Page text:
Highlights from Minding the Workplace: 60+ popular and notable posts

I’ve updated and revised the “Popular and Notable Posts” page of Minding the Workplace. Here are 60+ posts that represent some of the best of this blog:

Workplace bullying and related topics

January 2012 — “Puppet master” bullying vs. genuine mobbing at work

December 2011 — At-will employment and the legality of workplace bullying: A brutal combo punch

November 2011 — The “bully” label: Too stigmatizing, too mild, or too inevitable?

October 2011 — The Healthy Workplace Bill: What’s it all about?

September 2011 — Should you confront your workplace bully?

September 2011 — Should workplace bullying be a criminal offense in the U.S.?

August 2011 — When the bullying comes from a board member

July 2011 — Post-Traumatic Embitterment Disorder and workplace bullying

May 2011 — Nurse writes about bullying by doctors, and other doctors respond

April 2011 — Female-to-female workplace bullying: Homespun theory on an imperfect storm

March 2011 — America’s Bullying Culture

February 2011 — Workplace bullying: A recommended book list

December 2010 — Bullied at work? Avoid making these common mistakes

December 2010 — Ten ways to stop workplace bullying

November 2010 — Understanding the bullied brain

November 2010 — Helping targets of workplace bullying: The need for an integrated counseling approach

July 2010 — With Time and Parade, the workplace bullying legislative movement goes mainstream

April 2010 – The workplace bullying suicide of Jodie Zebell, age 31

March 2010 — The school bullying suicide of Phoebe Prince, age 15

December 2009 — Workplace bullying in healthcare  (series of 4 posts — this is the first)

November 2009 — The Role of Unions and Collective Bargaining in Combating Workplace Bullying

August 2009 — After being bullied at work, what next?

August 2009 — Employers, their lawyers, and workplace bullying policies

March 2009 — Workplace bullying bill introduced in Massachusetts

March 2009 — Massachusetts public employee unions successfully negotiate workplace bullying provision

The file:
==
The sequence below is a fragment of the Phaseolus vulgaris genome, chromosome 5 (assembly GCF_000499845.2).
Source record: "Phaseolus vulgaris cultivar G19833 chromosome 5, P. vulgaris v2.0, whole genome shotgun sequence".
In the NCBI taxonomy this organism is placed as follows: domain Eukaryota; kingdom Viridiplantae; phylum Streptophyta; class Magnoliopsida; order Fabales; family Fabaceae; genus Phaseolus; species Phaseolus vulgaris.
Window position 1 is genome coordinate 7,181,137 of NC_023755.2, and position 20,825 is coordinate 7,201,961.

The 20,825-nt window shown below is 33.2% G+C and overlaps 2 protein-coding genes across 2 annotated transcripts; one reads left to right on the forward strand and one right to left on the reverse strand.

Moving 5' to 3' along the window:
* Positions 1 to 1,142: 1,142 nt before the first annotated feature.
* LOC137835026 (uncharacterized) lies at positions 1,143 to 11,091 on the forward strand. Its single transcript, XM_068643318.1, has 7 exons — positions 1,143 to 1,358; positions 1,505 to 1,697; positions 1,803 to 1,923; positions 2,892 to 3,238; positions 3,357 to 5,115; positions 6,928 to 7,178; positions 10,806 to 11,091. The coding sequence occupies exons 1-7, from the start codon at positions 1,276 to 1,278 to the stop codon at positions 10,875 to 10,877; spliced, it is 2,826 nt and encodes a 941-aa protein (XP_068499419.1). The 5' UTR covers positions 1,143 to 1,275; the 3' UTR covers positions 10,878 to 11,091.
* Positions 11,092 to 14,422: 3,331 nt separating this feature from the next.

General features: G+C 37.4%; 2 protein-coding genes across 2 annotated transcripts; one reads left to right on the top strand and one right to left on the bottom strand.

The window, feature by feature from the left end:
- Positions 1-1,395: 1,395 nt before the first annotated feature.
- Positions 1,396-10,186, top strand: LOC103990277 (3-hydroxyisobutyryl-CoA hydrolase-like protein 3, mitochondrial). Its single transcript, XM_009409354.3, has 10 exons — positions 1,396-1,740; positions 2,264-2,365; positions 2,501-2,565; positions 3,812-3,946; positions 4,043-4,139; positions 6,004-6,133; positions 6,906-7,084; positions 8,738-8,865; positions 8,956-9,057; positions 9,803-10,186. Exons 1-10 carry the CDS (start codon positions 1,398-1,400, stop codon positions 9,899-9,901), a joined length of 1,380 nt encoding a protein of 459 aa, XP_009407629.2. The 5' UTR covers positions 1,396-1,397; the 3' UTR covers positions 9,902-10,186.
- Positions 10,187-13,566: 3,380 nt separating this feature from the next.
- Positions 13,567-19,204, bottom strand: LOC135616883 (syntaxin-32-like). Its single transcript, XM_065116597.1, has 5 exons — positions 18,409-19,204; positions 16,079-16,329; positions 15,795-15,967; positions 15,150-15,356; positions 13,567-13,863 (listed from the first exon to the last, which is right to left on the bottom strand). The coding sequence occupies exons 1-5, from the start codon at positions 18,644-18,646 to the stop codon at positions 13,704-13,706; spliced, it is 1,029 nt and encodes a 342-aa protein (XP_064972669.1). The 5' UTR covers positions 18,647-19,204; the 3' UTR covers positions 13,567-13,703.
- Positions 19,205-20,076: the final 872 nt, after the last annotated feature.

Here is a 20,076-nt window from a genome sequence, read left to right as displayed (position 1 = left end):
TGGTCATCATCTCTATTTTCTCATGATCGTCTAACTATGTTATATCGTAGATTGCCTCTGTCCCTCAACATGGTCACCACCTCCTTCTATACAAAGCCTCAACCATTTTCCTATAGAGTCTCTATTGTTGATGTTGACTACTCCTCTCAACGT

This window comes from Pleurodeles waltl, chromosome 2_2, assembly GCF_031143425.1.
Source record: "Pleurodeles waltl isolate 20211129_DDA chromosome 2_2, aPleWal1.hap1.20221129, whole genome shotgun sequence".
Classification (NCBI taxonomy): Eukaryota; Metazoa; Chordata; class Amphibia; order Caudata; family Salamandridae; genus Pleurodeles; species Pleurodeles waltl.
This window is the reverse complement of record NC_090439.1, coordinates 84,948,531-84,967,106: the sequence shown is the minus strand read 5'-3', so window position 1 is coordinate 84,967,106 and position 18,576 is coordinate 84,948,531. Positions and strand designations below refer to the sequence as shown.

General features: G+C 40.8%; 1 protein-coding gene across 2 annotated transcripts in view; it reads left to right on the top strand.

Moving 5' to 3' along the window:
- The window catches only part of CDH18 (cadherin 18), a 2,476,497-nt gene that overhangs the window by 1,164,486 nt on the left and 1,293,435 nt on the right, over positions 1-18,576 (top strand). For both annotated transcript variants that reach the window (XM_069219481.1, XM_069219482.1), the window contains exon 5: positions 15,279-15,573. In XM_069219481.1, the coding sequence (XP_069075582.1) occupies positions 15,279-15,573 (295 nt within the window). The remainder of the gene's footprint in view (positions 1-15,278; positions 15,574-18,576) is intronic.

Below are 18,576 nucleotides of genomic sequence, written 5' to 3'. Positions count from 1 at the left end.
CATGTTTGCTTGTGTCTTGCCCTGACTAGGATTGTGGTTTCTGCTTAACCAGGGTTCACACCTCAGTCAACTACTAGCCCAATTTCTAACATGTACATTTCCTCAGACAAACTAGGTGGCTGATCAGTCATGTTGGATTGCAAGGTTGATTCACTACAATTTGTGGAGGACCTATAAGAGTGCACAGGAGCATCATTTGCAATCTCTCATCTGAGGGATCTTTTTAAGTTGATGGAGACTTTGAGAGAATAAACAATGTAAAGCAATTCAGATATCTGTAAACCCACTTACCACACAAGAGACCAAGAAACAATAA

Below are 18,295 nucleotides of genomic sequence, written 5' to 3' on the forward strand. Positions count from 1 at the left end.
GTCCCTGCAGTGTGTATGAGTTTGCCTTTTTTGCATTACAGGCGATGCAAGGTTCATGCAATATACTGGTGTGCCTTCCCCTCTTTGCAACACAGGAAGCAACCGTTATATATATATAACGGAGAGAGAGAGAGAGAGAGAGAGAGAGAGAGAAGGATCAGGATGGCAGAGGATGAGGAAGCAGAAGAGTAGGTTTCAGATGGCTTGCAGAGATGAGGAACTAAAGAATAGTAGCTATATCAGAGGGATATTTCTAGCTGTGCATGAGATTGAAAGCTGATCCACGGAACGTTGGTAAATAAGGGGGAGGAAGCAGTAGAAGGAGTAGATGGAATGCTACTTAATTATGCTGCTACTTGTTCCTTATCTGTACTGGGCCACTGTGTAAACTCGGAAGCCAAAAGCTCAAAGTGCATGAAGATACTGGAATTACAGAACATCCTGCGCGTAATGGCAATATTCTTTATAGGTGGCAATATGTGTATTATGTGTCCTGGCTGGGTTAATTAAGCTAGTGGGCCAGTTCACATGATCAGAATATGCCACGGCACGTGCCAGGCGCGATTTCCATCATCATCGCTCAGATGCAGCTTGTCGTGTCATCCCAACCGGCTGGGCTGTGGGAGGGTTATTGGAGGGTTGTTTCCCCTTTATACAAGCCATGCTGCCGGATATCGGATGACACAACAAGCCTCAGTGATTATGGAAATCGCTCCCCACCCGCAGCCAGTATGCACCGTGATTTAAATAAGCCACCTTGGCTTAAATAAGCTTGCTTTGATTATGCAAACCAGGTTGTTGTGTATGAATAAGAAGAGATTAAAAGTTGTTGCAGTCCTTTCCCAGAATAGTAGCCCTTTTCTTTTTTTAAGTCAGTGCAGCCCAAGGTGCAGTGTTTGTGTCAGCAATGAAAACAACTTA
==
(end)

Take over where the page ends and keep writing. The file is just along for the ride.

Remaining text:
Jan. 2009 — Immersion in the Twisted World of Abuse at Work

Dec. 2008 — The U.S. Workplace Bullying Movement at 10

Management practices, HR, organizations, etc.

October 2011 — Can workplace incivility ever be healthy?

October 2011 – The “exit parade” as a worker termination protocol

September 2011 — How lousy organizations treat institutional history

July 2011 — Great organizational leaders enable and empower others

May 2011 — Brain science and the workplace: Neuroscience and neuroplasticity

October 2010 – What if we applied the Golden Rule at work?

July 2010 – Is your workplace psychologically and ethically healthy?

May 2010 — You want good leaders?

January 2010 — Work and Workplaces of the New Decade: Notes on a “Dignitarian” Agenda

July 2009 – NWI’s “Eightfold Path” to a Psychologically Healthy Workplace

January 2009 – “HR was useless”

Academic workplaces (including workplace bullying), higher education, etc.

August 2011 — What is academic tenure?

April 2011 — The culture of academic work: On conformity, bullying, and disappearing jobs

August 2010 – Did workplace bullying trigger the suicide of a University of Virginia literary journal editor?

June 2010 – Law schools and the legal job market

February 2010 – The University of Alabama-Huntsville shootings and the academic workplace

November 2009 – The legality and ethics of unpaid internships

February 2009 – Workplace bullying and mobbing in academe: The hell of heaven?

Economy, politics, etc.